?

Log in

No account? Create an account
entries friends calendar profile Previous Previous Next Next
How Dangerous is Uranium Mining? - And To Whom? - nhpeacenik
nhpeacenik
nhpeacenik
How Dangerous is Uranium Mining? - And To Whom?
I think it is important for us, as citizens, to understand exactly how risky the process of mining and processing uranium is, before we decide to resume it on a massive scale and build new nuclear plants. I find it surprisingly hard to determine what the facts are.

Anecdotal evidence of cancers and neonatal deformities among people living in communities where uranium is mined are everywhere. Low-income indigenous people seem to bear a large burden of these effects worldwide. This article sums up the way indigenous people are banding together to share their stories and call for an end to uranium mining. The Navaho Tribe has banned any further uranium mining on its land, but if the US government concludes that new nuclear electric generation facilities are needed, I suspect the Navahos will be forced to rescind the ban. Looking at the results of a search of Google Scholar, I found more than 5000 scholarly articles on the subject of the level of increased risk for cancer from uranium mining.

Most of the studies blame radon and its "daughter" decay products for any increased cancer levels, and most find at least a slight inrease in risk, but surprisingly, there are some that find the level of cancer deaths in uranium miners to be less than the expected number in control populations. Review-of-the-literature studies come to extremely wishy-washy conclusions by averaging out the results of studies that find five times the expected rate with those that find no increase at all.

I have to assume that most scientists who study this issue are strongly committed to the scientific method and objectivity, but I also suspect that there is corruption in the way articles are placed in many journals, and I am aware that many of the studies are funded by industry-based groups that have as a goal to prove that uranium mining is safe, so they can go on doing it.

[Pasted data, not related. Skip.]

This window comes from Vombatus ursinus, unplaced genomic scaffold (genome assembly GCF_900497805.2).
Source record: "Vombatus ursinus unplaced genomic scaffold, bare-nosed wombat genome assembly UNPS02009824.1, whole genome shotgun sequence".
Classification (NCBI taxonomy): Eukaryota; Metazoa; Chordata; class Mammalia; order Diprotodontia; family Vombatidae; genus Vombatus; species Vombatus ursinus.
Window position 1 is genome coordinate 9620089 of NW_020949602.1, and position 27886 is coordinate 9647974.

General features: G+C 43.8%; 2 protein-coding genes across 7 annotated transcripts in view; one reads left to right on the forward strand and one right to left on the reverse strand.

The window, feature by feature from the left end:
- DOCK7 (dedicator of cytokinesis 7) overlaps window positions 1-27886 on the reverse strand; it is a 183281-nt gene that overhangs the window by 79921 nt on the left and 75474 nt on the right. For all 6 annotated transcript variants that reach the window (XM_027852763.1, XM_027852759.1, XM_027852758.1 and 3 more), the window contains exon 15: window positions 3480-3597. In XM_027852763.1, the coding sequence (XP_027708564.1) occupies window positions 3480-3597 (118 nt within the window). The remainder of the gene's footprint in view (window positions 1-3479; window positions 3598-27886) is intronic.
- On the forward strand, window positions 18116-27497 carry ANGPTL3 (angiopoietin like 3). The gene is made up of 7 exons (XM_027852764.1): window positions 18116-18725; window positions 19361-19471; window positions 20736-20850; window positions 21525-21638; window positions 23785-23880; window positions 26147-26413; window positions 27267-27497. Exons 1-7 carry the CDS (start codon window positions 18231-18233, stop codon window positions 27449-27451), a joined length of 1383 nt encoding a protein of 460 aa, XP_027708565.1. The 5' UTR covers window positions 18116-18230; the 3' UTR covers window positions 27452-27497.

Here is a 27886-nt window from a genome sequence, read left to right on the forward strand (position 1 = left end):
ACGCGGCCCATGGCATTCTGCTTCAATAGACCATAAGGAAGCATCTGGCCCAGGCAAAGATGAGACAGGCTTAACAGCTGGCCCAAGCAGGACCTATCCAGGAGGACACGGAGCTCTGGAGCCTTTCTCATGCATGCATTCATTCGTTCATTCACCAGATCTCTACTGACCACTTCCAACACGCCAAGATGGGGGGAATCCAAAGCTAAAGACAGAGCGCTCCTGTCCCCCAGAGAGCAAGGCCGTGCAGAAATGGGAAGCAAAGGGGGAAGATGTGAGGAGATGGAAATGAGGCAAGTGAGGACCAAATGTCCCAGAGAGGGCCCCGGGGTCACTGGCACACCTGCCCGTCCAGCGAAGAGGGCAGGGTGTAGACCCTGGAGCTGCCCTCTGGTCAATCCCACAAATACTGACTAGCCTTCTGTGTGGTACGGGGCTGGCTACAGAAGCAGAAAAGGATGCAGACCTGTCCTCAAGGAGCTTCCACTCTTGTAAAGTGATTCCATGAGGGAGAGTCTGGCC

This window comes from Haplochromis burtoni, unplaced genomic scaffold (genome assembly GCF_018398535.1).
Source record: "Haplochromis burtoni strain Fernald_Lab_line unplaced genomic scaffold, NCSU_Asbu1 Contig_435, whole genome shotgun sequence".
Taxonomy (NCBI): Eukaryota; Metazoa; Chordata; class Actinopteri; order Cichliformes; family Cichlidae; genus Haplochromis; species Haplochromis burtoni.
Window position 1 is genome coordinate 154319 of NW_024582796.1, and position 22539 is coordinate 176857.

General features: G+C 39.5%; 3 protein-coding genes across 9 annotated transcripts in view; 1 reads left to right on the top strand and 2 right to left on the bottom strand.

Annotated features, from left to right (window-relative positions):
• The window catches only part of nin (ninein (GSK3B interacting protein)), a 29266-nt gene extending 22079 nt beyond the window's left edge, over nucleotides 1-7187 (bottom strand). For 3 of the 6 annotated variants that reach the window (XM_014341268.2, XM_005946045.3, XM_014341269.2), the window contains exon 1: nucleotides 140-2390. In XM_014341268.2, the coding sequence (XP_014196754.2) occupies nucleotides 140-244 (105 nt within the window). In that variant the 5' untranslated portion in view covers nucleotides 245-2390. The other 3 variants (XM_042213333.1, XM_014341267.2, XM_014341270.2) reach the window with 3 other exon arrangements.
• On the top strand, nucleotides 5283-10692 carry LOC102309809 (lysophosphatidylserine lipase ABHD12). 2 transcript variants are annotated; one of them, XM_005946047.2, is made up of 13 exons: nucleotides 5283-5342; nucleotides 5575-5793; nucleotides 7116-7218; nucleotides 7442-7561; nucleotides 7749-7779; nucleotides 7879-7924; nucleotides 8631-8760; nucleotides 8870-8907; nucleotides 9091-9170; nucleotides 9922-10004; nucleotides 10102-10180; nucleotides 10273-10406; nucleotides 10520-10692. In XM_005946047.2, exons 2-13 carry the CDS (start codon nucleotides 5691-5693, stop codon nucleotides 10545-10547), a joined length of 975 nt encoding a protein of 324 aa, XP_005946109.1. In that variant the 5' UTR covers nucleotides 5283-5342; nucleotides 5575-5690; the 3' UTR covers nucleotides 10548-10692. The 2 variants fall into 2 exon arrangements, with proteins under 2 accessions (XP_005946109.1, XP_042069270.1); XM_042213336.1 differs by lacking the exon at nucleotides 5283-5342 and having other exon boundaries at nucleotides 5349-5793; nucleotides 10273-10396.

If we can agree, as I am convinced we must, that global warming threatens the continued existence the human race and all the other living things on the planet, we also have to agree that extraordinary measures to reduce CO2 emissions are necessary. If building and fueling new nuclear plants is the best way to reduce these emissions, we need to answer the questions about whether it can be made safe, and if not, whether the injuries it causes can be spread fairly among rich and poor humans (i.e. can there be environmental justice in a neo-nuclear economy).

I made the statement in an earlier posting that urainium mining is arguably more lethal than coal mining; this was based on advocacy writing and not scientific studies, and I find it hard to get a good comparison from the executive summaries of the scientific studies I have look at so far. Coal is emphatically bad for the planet and should be phased out as an energy source as fast as possible.

I spent some time Saturday at Solarfest in Vermont, talking with people I have trusted for years, about whether solar and wind power can be brought on lline quickly enough to replace coal without building nuclear plants. I came home with a lot of literature that I have yet to digest and evaluate. At Solarfest, one could see alternaive energy powering a small community of thousands for a weekend, and it took little imagination to extrapolate that scene to the communities where we live permanently... a few acres of solar panels, maybe a solar-thermal plant on a few acres or a line of wind turbines on a ridgetop could replace all the coal-generated power our town now uses. Couldn't this infrastructure be built everywhere? If so, why add the permanent poisons and threats of uranium mining and nuclear waste storage to our children's children's children's future?


Nuclear is a politically feasable solution. As a costly subsidized, centralized energy solution, nuclear fits right in with the status quo, so that from a corporate point of view it's the only way to keep the profits high and still address global warming. Corporations don't get cancer and don't die, but they seek profit the way a vampire seeks blood. The congress and the executive are paid for and lobbied by corporations that thrive on the energy status quo. That's why the global warming bill just passed by congress allows coal mining and burning to go on for another two decades without serious obstacles and allocates a pittance to solar and wind development, why it favors large centralized power plants and includes nuclear as an option, why it doesn't charge corporations for the "right to pollute" for years to come. A Friend asked me last week why I thought that political feasability meant that the moneyed interests had to be bribed an exorbitant amount to allow any beneficial programs at all; I didn't have an answer, but if the current global warming bill is the best we can do in a time of crisis under the best administration we've had in years, what more can we expect.


Now is the time to bone up on the truth, both the heart-truth and the intellectual truth,  of the climate and energy situation and come to our own conclusions. Then, with luck, we can agree on some basic points and go "out in the streets" to demand that congress take sensible action without asking permission of its corporate masters.

Tags: , , ,

Leave a comment